Skeets Mcdonald

Top Songs & Albums Skeets McDonald


... read moreLike many youngsters in the depression era, Skeets McDonald was influenced by Jimmie Rodgers's recordings, and taught himself to play guitar. By 1935, the native Arkansan had moved to Detroit and began singing with the Lonesome Cowboys before organizing his own band. After serving in World War II...

Key songs

Skeets McDonald
You Oughta See Grandma Rock
Skeets McDonald
Don't Let The Stars Get In Your Eyes
Skeets McDonald
Heart-Breakin' Mama
Skeets McDonald
Heartbreakin' Mama
Skeets McDonald
This Old Heart


Active: 1950s-1960s
Country Of origin: United States of America

Best known for the chart-topper "Don't Let the Stars Get in Your Eyes," Skeets McDonald was a honky tonk singer and songwriter whose work helped serve to bridge the gap between country and rock & roll. The youngest of seven children, Enos William McDonald was born on October 1, 1915, in Greenway, AR, and earned his nickname after an incident involving a swarm of mosquitoes. He became interested in music at a young age and, according to McDonald family legend, even traded his hound dog for a guitar and six dollars. When his older brother moved to Michigan several years later, McDonald followed and joined his first band, the Lonesome Cowboys, in Detroit in 1935. He continued to perform on local radio stations until he was drafted to serve in World War II in 1943.

After returning from battle, McDonald began performing on a Detroit-area television program and in 1950 cut his first records with fiddler Johnnie White & His Rough Riders. In 1951, McDonald and his family moved to Los Angeles, where he was signed to perform on Cliffie Stone's TV program Hometown Jamboree. Soon after, he joined Capitol Records and in 1952 released "Don't Let the Stars Get in Your Eyes," by far his biggest hit. McDonald remained with the label until 1959, the year he released the LP The Country's Best, and while he scored few chart successes, his music's evolution from honky tonk to straightforward rockabilly proved to be influential with other musicians.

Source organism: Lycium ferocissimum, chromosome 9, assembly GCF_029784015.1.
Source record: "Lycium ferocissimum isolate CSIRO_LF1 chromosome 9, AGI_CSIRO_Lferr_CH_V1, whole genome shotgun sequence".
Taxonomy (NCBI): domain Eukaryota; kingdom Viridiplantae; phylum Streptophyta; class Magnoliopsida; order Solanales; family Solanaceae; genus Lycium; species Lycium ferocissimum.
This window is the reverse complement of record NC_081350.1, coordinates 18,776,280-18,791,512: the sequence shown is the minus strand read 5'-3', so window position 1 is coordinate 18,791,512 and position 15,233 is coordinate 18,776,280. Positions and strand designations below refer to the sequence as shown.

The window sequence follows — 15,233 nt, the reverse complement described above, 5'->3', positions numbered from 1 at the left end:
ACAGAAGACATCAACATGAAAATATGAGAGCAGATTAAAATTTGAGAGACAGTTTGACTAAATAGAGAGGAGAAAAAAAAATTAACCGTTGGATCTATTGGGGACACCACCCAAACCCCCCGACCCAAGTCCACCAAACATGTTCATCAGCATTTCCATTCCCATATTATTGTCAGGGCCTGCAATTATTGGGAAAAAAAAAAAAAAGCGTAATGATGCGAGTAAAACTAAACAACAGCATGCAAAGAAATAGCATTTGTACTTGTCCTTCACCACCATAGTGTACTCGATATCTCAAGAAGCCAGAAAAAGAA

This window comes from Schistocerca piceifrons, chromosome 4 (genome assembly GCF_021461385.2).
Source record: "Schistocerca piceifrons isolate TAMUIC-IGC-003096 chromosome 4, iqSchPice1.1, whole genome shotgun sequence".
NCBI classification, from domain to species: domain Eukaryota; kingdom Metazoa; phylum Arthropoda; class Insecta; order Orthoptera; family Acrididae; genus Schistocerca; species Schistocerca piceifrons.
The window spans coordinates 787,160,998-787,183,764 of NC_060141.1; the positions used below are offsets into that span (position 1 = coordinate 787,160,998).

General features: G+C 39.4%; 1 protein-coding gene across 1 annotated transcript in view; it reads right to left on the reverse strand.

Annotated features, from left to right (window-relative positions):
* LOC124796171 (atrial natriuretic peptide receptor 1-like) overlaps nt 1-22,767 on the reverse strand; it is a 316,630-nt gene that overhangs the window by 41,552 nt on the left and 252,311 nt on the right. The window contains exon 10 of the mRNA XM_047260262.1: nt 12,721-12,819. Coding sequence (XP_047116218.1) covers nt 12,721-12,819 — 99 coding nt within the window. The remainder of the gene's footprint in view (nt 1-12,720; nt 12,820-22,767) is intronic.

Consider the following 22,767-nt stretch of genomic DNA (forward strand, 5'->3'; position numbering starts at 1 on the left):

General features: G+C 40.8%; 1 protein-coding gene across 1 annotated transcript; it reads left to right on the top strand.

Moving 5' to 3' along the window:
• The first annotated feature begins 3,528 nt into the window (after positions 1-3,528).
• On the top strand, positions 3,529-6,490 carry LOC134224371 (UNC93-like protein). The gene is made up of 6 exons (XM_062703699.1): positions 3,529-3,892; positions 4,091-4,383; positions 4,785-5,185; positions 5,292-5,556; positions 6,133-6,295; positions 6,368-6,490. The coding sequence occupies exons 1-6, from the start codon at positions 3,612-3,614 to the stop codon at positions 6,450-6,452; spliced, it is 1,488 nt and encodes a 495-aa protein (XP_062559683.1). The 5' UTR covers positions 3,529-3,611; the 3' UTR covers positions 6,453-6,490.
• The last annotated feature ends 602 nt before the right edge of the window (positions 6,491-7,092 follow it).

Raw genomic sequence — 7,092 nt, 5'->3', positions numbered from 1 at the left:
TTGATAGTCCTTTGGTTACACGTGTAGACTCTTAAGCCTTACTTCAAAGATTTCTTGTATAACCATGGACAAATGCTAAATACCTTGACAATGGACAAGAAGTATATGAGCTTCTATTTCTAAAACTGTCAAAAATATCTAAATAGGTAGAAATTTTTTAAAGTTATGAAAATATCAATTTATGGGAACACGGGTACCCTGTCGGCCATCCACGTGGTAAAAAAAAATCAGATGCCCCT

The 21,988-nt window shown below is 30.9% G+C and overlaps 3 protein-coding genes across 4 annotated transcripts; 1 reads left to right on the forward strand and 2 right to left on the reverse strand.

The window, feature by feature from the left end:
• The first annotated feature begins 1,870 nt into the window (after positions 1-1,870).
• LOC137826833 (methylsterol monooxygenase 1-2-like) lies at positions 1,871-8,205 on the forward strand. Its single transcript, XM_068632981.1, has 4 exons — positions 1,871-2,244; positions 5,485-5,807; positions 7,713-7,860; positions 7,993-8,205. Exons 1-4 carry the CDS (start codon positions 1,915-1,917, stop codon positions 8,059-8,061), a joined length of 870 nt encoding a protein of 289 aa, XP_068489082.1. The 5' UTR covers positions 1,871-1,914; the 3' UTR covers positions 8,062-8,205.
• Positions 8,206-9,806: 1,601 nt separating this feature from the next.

In 1959, McDonald signed with Columbia, which mandated that he return to country music. In the early '60s, he notched a handful of hits, including "Call Me Mr. Brown," which reached the Top Ten in 1963. A year later, he issued the album Call Me Skeets!. As the decade wore on, he began branching out from the West Coast music scene, recording in Nashville and appearing on the Grand Ole Opry. Despite the country industry's shift towards slicker, more pop-oriented productions, McDonald remained a purist throughout his career; he died on March 31, 1968, after suffering a massive heart attack. ~ Jason Ankeny~ Rovi

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